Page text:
For healthy adult dogs, hookworms cause gastrointestinal upset. That said, this parasite can be fatal for puppies. Here, our Groton vets explain the importance of treatment and prevention when it comes to hookworms in dogs.
What are Hookworms?
These intestinal parasites have hook-like mouthparts and are commonly diagnosed in both dogs and cats. While they are only about 1/4" to 2/4" in size, they can ingest significant amounts of blood once they become attached to your pet's intestine. If your pet ends up with a significant hookworm infection, inflammation of the intestine or anemia may result.
Pets that live in poor conditions, such as those in overcrowded or unsanitary conditions, are most at risk for hookworms. The parasite is also often seen in moist, warm environments.
How do Dogs Contract Hookworms?
Hookworms can become a problem for a dog in one of four ways:
- Unborn puppies can contract hookworms in utero, via the mother's placenta.
- Once born, puppies may drink infected milk from their mother and contract the condition.
- A dog can sniff at contaminated soil and feces, or groom their feet, and easily ingest hookworm larvae.
- Hookworm larvae can penetrate your dog's skin and lead to infection.
What is the Hookworm's Lifecycle?
The three stages of the hookworm lifecycle include egg, larvae and adult.
- Adults lay microscopic eggs within a pet, which then becomes infected. The eggs are then passed through the feces, where they hatch into larvae and contaminate the environment.
- The larvae can then survive for weeks or even months before infecting an unsuspecting dog.
- Once the larvae end up in your pooch's body, they make their way to the intestine, where they mature into adults and lay eggs. The cycle then begins again.
What are the symptoms of hookworms in dogs?
The hallmark symptom of hookworms in dogs is intestinal upset. Other symptoms may include:
- Dull, dry coat
- Pale gums
- Significant, unexplained weight loss
- Puppy failing to grow properly
- Skin irritations (especially around paws)
- Bloody diarrhea
- Generalized weakness
If you see any signs of hookworms listed above in your dog, contact your vet as soon as possible. It's not uncommon for severe hookworm infections to turn fatal for young puppies.
How are hookworms diagnosed?
Hookworms are easy to diagnose through a fecal flotation test.
Your vet will request that you bring in a fresh stool sample from your dog. The stool will be mixed with a solution that will cause the eggs (if present) to float to the top of the solution where they can easily be spotted.
However, this test is only accurate once the worms have matured enough to begin producing eggs. Unlike some other worms seen in dogs, you will not typically see hookworms in your dog's poop because the worms stay securely latched onto your pet's intestinal lining until the condition is treated.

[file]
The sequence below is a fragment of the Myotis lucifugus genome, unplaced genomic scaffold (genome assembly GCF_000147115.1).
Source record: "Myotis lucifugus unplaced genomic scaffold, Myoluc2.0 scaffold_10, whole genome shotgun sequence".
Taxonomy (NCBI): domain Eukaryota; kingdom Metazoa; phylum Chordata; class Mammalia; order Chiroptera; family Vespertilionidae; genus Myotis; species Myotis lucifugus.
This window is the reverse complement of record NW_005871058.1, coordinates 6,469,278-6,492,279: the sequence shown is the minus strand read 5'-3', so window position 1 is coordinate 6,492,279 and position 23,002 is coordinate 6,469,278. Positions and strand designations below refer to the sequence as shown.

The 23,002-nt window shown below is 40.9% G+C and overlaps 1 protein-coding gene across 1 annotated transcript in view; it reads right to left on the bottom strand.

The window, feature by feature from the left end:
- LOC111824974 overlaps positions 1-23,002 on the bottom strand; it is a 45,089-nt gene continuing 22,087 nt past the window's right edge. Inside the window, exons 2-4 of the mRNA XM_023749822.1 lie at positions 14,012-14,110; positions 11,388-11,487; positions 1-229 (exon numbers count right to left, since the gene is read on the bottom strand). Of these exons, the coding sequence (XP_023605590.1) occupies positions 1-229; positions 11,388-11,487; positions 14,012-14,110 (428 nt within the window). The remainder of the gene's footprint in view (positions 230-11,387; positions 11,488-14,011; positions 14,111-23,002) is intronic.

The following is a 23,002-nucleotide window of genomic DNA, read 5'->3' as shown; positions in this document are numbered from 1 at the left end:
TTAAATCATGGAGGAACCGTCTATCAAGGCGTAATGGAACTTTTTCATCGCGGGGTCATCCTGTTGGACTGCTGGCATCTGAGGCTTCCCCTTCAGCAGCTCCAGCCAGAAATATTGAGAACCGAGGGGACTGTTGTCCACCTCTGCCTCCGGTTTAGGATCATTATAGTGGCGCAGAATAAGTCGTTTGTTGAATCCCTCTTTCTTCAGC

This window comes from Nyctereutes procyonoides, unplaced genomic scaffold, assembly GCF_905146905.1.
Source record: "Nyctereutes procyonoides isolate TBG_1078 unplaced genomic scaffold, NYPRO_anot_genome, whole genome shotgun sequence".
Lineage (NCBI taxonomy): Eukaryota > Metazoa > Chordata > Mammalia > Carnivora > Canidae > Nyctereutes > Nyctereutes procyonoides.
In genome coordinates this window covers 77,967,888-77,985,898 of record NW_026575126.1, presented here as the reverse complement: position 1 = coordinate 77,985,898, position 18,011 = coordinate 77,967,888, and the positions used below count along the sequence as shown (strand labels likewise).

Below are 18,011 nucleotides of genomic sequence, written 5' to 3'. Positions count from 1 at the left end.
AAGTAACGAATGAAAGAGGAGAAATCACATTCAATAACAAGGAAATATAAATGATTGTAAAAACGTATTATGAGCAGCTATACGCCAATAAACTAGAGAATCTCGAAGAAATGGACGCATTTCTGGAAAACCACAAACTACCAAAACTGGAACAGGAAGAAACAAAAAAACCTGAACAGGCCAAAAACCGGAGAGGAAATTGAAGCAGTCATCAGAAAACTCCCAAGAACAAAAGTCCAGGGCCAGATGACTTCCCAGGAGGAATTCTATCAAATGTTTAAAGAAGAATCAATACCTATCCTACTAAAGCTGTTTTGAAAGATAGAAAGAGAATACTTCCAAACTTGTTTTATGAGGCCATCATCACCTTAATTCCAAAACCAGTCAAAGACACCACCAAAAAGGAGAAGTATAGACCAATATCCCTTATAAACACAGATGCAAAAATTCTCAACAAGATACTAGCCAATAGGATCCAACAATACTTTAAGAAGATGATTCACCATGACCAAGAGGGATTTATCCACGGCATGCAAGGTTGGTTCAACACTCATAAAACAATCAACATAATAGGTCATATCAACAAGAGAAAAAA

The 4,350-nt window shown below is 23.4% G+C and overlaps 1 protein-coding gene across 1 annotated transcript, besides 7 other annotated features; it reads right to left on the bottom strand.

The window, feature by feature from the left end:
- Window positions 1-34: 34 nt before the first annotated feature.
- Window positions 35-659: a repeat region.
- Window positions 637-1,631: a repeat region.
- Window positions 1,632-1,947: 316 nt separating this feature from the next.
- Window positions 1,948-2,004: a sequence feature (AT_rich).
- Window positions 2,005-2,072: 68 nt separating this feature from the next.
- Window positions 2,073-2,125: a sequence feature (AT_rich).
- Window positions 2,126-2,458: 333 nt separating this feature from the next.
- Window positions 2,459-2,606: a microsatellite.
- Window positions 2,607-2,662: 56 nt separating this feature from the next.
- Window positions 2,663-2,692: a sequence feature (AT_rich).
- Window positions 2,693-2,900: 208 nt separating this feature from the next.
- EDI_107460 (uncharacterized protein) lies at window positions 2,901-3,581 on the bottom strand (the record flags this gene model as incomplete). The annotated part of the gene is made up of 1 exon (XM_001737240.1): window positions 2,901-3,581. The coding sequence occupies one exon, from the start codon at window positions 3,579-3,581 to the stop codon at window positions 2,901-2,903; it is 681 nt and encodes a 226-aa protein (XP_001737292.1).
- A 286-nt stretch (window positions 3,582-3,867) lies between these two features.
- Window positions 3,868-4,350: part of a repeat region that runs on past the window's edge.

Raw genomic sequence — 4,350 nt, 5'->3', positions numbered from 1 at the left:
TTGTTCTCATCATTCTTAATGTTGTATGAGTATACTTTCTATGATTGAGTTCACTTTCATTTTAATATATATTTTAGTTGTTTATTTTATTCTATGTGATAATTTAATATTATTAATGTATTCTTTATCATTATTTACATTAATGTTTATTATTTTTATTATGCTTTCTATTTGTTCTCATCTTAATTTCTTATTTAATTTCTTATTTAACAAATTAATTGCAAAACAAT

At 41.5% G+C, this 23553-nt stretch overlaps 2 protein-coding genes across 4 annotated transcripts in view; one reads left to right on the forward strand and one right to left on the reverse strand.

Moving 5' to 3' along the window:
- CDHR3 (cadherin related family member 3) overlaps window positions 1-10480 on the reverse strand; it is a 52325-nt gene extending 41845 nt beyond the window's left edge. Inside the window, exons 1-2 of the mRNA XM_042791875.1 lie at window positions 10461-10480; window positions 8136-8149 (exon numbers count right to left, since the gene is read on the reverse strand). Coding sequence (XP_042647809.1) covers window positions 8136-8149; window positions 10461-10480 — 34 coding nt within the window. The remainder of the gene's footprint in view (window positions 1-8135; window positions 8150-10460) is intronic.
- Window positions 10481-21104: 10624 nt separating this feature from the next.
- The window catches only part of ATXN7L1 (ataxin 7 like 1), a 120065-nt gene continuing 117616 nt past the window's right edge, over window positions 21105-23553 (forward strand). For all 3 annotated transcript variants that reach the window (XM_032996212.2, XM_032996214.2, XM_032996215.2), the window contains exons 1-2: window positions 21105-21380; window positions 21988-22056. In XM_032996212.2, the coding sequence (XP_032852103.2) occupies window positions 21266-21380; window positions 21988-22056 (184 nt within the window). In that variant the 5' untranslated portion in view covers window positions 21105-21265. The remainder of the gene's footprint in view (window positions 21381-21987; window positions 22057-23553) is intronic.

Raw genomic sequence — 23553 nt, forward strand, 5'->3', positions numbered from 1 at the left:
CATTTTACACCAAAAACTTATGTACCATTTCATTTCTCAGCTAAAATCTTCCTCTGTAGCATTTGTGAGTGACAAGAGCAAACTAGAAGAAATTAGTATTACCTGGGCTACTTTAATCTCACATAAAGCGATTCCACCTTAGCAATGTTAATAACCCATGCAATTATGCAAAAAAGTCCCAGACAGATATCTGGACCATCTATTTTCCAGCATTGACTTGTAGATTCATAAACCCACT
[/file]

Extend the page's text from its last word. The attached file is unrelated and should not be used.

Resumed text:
It takes 2-3 weeks for worms to reach maturity and begin producing eggs, for this reason, fecal floats may not be accurate in diagnosing hookworms in very young puppies.
How are dog hookworms treated?
A class of drugs called anthelmintics can be used to eliminate hookworms. These medications are typically given orally and rarely produce side effects. That said, these medications are only effective at killing adult hookworms so it will be necessary to repeat treatment 2-3 weeks following the first treatment.
If your dog is suffering from severe anemia due to hookworms, a blood transfusion may be necessary to save your dog's life.
Can hookworms infect humans?
Lying on infected ground can allow the hookworm larvae to begin burrowing into the skin leading to a condition called 'ground itch'.
In some rare cases, hookworm larvae can penetrate and damage internal organs including the eyes, which can cause blindness and complications. Good bathing and hygiene habits can help to prevent hookworm infections in people.
How can I prevent my dog from contracting hookworms?
There are a number of key approaches when it comes to preventing the spread of hookworms in dogs:
- Puppies should be dewormed at approximately 2-3 weeks of age, and if symptoms occur.
- Nursing female dogs should be dewormed when their puppies are also dewormed.
- Always clean up after your dog when at the park or out on walks, and keep your yard free of dog waste.
- Be sure to wash your hands frequently when around your dog, or after cleaning up dog waste. Also ensure that your children wash their hands frequently.
- Keep your dog up-to-date on their parasite prevention. Many products formulated to prevent hookworm will also help to prevent hookworm. Speak to your vet to learn more about the right parasite prevent for your canine companion.
Note: The advice provided in this post is intended for informational purposes and does not constitute medical advice regarding pets. For an accurate diagnosis of your pet's condition, please make an appointment with your vet.